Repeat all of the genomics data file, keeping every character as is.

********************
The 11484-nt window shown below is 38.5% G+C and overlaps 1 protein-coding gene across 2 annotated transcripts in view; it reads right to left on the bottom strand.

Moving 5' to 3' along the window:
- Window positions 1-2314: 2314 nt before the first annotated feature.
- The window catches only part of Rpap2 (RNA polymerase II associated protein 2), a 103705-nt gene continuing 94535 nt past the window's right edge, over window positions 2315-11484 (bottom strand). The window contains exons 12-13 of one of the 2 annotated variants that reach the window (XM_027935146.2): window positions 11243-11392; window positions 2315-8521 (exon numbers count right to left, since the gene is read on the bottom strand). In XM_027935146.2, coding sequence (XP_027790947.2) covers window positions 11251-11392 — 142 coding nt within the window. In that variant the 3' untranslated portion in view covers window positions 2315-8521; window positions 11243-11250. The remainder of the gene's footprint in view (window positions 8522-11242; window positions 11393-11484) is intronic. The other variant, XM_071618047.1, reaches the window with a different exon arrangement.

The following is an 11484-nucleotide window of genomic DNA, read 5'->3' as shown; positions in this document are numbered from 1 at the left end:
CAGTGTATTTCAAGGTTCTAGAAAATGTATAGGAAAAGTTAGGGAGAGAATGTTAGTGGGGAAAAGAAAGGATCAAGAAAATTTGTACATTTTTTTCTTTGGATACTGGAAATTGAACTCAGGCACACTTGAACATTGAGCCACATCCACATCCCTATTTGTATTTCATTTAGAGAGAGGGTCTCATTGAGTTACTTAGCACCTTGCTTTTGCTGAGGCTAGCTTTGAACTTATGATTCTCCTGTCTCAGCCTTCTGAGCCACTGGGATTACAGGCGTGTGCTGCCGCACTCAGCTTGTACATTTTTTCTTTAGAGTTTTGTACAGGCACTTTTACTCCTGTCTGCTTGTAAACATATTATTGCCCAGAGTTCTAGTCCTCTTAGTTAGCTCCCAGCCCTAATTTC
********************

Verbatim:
The 11484-nt window shown below is 38.5% G+C and overlaps 1 protein-coding gene across 2 annotated transcripts in view; it reads right to left on the bottom strand.

Moving 5' to 3' along the window:
- Window positions 1-2314: 2314 nt before the first annotated feature.
- The window catches only part of Rpap2 (RNA polymerase II associated protein 2), a 103705-nt gene continuing 94535 nt past the window's right edge, over window positions 2315-11484 (bottom strand). The window contains exons 12-13 of one of the 2 annotated variants that reach the window (XM_027935146.2): window positions 11243-11392; window positions 2315-8521 (exon numbers count right to left, since the gene is read on the bottom strand). In XM_027935146.2, coding sequence (XP_027790947.2) covers window positions 11251-11392 — 142 coding nt within the window. In that variant the 3' untranslated portion in view covers window positions 2315-8521; window positions 11243-11250. The remainder of the gene's footprint in view (window positions 8522-11242; window positions 11393-11484) is intronic. The other variant, XM_071618047.1, reaches the window with a different exon arrangement.

The following is an 11484-nucleotide window of genomic DNA, read 5'->3' as shown; positions in this document are numbered from 1 at the left end:
CAGTGTATTTCAAGGTTCTAGAAAATGTATAGGAAAAGTTAGGGAGAGAATGTTAGTGGGGAAAAGAAAGGATCAAGAAAATTTGTACATTTTTTTCTTTGGATACTGGAAATTGAACTCAGGCACACTTGAACATTGAGCCACATCCACATCCCTATTTGTATTTCATTTAGAGAGAGGGTCTCATTGAGTTACTTAGCACCTTGCTTTTGCTGAGGCTAGCTTTGAACTTATGATTCTCCTGTCTCAGCCTTCTGAGCCACTGGGATTACAGGCGTGTGCTGCCGCACTCAGCTTGTACATTTTTTCTTTAGAGTTTTGTACAGGCACTTTTACTCCTGTCTGCTTGTAAACATATTATTGCCCAGAGTTCTAGTCCTCTTAGTTAGCTCCCAGCCCTAATTTC